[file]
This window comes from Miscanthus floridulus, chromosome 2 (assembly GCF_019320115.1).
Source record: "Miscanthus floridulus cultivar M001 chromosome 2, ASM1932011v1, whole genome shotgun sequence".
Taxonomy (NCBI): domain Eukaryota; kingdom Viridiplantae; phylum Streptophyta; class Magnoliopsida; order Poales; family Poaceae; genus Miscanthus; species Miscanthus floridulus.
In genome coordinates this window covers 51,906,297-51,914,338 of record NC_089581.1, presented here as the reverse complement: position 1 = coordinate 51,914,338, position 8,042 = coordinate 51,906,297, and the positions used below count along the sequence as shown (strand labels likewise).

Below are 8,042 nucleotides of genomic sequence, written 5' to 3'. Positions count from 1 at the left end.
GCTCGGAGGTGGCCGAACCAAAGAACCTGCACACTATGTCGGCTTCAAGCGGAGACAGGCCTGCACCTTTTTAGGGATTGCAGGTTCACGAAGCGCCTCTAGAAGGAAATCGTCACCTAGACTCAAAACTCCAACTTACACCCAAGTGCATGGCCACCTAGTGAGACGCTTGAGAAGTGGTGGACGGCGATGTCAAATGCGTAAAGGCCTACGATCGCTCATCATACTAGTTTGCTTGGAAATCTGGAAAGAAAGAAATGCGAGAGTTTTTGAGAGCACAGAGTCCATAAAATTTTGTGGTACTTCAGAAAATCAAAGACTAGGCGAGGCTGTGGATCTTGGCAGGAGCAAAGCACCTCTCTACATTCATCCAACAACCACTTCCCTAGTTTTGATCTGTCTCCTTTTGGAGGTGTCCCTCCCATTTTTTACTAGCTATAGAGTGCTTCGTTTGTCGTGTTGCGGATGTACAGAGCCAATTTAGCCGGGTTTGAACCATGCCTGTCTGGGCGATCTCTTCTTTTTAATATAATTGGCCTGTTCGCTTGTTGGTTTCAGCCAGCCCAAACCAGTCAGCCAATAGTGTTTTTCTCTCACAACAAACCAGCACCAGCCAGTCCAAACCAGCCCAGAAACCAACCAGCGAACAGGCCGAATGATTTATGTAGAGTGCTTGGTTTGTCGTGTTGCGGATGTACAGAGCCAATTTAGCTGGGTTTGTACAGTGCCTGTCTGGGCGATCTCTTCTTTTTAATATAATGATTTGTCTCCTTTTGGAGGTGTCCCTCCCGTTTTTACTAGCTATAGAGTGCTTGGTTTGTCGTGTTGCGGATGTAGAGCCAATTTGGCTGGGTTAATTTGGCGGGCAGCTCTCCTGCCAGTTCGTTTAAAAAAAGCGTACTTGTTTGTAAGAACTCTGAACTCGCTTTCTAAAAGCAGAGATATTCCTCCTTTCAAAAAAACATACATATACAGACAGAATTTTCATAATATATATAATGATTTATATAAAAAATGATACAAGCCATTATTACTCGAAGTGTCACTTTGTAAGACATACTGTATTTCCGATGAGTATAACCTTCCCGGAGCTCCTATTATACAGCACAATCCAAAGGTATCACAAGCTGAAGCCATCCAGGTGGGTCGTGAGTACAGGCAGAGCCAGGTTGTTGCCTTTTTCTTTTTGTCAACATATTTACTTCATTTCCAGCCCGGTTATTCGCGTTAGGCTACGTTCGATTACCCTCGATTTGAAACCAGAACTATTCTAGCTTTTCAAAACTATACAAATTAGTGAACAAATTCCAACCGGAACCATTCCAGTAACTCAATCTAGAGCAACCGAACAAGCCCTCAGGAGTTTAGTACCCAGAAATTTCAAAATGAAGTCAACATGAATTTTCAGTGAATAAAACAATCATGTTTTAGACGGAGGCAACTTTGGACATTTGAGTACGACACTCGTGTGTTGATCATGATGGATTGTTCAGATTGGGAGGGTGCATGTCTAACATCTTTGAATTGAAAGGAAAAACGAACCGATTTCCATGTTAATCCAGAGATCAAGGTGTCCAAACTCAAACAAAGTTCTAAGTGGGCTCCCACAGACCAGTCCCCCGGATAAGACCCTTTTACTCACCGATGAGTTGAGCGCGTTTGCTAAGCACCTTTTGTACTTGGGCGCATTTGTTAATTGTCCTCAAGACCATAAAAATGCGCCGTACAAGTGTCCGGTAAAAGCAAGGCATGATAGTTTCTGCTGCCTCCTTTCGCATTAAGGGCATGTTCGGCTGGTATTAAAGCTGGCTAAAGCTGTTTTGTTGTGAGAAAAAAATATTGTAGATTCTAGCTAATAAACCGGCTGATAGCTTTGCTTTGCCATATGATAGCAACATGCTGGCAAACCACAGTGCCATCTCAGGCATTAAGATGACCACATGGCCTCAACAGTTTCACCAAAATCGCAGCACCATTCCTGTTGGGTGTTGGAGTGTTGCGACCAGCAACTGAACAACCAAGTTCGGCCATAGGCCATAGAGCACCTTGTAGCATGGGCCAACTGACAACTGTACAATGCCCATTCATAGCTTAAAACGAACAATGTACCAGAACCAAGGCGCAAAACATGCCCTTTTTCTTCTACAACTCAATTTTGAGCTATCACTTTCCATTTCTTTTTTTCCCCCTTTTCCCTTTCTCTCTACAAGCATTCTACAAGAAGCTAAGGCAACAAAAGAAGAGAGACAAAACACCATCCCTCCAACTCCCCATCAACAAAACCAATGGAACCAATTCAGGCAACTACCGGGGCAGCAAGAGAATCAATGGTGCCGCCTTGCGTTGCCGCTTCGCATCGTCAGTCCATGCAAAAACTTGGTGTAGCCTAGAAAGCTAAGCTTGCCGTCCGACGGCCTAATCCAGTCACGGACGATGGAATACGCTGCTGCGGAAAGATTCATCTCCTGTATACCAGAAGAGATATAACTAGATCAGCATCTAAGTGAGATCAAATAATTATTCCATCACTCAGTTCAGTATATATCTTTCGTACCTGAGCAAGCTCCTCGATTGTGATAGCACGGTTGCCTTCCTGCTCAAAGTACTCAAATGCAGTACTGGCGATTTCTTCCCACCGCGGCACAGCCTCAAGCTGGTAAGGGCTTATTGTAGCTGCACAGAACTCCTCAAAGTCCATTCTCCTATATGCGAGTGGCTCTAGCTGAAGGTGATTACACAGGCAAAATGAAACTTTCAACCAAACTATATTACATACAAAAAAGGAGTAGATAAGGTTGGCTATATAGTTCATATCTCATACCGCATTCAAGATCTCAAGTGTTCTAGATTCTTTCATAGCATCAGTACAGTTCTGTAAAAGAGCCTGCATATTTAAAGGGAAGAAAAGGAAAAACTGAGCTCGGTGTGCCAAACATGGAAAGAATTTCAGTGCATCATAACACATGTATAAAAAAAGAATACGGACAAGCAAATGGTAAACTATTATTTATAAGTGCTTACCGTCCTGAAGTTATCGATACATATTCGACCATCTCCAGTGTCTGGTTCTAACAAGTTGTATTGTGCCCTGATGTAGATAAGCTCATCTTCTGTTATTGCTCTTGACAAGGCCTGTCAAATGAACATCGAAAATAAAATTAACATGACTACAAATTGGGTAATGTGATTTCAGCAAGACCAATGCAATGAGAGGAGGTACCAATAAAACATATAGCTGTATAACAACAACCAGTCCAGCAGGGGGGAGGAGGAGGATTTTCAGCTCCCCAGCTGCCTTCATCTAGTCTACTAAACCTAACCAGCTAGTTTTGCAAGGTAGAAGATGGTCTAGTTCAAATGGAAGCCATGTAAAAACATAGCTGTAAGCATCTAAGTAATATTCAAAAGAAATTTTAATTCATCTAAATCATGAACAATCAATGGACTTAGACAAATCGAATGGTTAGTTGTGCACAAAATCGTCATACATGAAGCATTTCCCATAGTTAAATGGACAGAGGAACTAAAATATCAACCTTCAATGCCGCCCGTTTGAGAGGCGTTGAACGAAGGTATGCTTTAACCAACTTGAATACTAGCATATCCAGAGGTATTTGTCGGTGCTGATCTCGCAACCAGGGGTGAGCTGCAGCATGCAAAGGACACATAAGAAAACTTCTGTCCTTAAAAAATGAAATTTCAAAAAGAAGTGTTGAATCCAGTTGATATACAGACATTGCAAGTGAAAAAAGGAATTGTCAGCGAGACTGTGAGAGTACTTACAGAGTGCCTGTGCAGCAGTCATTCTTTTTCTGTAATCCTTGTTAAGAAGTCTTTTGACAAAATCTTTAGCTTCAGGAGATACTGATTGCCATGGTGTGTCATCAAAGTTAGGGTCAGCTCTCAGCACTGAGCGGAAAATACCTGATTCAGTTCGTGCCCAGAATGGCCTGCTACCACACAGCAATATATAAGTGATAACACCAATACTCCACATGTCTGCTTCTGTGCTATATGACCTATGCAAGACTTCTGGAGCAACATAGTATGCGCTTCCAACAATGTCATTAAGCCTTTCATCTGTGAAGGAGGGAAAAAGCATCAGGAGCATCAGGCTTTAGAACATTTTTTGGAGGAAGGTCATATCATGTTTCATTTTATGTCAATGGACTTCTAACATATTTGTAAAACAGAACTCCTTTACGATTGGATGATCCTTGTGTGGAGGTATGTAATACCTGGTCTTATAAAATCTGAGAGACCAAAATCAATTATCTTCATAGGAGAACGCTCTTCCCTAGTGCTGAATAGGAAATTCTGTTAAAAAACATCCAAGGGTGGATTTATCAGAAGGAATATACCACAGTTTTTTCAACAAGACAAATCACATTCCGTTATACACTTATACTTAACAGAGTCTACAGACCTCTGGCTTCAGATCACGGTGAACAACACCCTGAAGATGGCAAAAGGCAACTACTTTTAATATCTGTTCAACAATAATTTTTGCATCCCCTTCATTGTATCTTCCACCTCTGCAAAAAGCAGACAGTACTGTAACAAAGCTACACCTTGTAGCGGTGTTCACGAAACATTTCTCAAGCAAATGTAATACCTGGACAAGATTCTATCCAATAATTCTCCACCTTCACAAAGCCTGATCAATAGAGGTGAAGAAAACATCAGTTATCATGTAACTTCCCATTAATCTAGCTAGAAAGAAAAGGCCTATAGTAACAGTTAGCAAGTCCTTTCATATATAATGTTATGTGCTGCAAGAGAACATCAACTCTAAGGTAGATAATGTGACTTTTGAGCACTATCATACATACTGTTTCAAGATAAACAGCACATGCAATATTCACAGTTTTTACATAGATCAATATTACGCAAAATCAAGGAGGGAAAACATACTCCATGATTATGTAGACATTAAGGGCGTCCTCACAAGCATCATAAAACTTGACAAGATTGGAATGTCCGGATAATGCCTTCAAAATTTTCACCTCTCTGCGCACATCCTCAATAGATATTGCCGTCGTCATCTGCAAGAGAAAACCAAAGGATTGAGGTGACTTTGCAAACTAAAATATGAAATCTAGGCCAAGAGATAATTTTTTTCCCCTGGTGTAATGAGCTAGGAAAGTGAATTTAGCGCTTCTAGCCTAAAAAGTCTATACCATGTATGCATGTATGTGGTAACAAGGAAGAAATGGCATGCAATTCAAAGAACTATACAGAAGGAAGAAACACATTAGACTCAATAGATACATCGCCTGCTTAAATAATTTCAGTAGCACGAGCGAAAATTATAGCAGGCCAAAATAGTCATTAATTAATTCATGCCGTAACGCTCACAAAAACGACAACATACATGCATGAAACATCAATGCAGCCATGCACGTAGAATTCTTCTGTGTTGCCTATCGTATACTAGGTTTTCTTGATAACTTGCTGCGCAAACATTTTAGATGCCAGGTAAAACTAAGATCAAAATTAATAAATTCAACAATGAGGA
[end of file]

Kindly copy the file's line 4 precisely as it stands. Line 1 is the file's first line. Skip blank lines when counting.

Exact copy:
In genome coordinates this window covers 51,906,297-51,914,338 of record NC_089581.1, presented here as the reverse complement: position 1 = coordinate 51,914,338, position 8,042 = coordinate 51,906,297, and the positions used below count along the sequence as shown (strand labels likewise).